As the great Red Barber and Vin Scully would advise, ‘be yourself.’ Instead, Dan sounded like anyone but himself. There was some Bill Raftery, John Madden and a little Tony Romo in him. There was little of himself. Going back to Orange Bowl telecasts of the past, Dan wouldn’t be put in the lofty company of analysts like Todd Blackledge, Gary Danielson, Cris Collinsworth, Bob Trumpy and Merlin Olsen, to name a handful.

Don’t misunderstand me. Dan knows the game and is smart. He needs to end the annoying melodramatics and to economize on his commentary. He should know not to mimic others on a major stage like ESPN. Not every play needs an alarming exclamation point or an unnecessary sense of urgency.

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Shouldn’t we know whether the announcers are on site or calling games at home or in a studio? ESPN is pretty good about letting viewers know. When the voices work from their homes, they’ll appear on camera once in a while. Fox Sports, for whatever reason won’t release that information immediately. What is it trying to hide? A myopic decision. We would be more understanding when voices are a split second off because they’re not there. CBS will also disclose the information if the question about a specific game is posed.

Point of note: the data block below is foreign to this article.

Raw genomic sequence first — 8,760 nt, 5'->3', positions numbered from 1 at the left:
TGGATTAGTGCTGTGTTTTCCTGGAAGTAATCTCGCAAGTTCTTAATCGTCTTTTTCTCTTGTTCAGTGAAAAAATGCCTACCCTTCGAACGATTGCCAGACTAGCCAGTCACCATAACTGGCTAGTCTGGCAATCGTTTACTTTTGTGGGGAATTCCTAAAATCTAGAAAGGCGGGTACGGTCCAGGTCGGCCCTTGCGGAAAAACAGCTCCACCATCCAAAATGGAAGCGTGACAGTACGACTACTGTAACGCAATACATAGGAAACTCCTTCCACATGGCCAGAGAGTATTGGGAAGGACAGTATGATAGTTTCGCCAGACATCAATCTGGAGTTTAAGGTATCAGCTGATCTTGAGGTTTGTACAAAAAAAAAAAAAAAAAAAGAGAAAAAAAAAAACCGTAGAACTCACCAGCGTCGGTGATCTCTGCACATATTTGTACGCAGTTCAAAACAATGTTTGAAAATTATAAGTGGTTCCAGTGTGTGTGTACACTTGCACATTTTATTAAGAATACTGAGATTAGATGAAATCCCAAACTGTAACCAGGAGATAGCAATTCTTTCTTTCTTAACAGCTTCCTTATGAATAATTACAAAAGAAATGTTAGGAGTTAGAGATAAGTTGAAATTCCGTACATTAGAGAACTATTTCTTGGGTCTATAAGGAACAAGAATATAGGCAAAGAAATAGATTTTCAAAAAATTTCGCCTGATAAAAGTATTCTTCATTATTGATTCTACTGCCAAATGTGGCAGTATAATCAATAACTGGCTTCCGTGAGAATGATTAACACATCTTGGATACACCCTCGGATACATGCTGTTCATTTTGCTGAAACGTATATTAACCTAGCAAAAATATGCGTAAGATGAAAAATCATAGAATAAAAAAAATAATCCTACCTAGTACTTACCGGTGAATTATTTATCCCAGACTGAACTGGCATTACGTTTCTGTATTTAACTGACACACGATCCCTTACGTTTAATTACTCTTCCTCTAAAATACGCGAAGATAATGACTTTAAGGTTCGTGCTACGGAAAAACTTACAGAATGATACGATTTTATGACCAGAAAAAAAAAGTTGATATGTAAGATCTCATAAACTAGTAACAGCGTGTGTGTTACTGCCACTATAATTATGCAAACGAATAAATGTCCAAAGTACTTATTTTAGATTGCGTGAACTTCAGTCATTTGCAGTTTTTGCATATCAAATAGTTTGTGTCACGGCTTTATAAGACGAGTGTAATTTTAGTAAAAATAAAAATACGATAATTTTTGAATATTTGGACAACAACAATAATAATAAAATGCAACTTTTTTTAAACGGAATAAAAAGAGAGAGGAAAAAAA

Saturday Dan Shulman called the Texas win over Kansas at the Allen Fieldhouse. With a wide-shot of the fabled facility, Dan welcomed back the audience after a break. I paraphrase, ”Wish we can be there to watch basketball. It’s one of the great venues. But under these circumstances, this is Dan Shulman in Toronto and Jay Bilas in Charlotte happy to see basketball wherever it’s played.” Glad Dan was transparent.

After the pandemic, there will be no excuses not to travel talent. Penny wise and dollar foolish.

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Got a note last week from Ed Berliner, a talented sports talk show who previously hosted programs in Miami. Watching a Rose Bowl celebration program, he saw Matt Leinart, the ex USC quarterback, rave about Keith Jackson, noting the great games he called. On a highlight clip of the 1972 Rose Bowl between Stanford and Michigan, the graphic listed Jackson as the voice. Berliner knew immediately that it wasn’t Keith. He double-checked and confirmed it.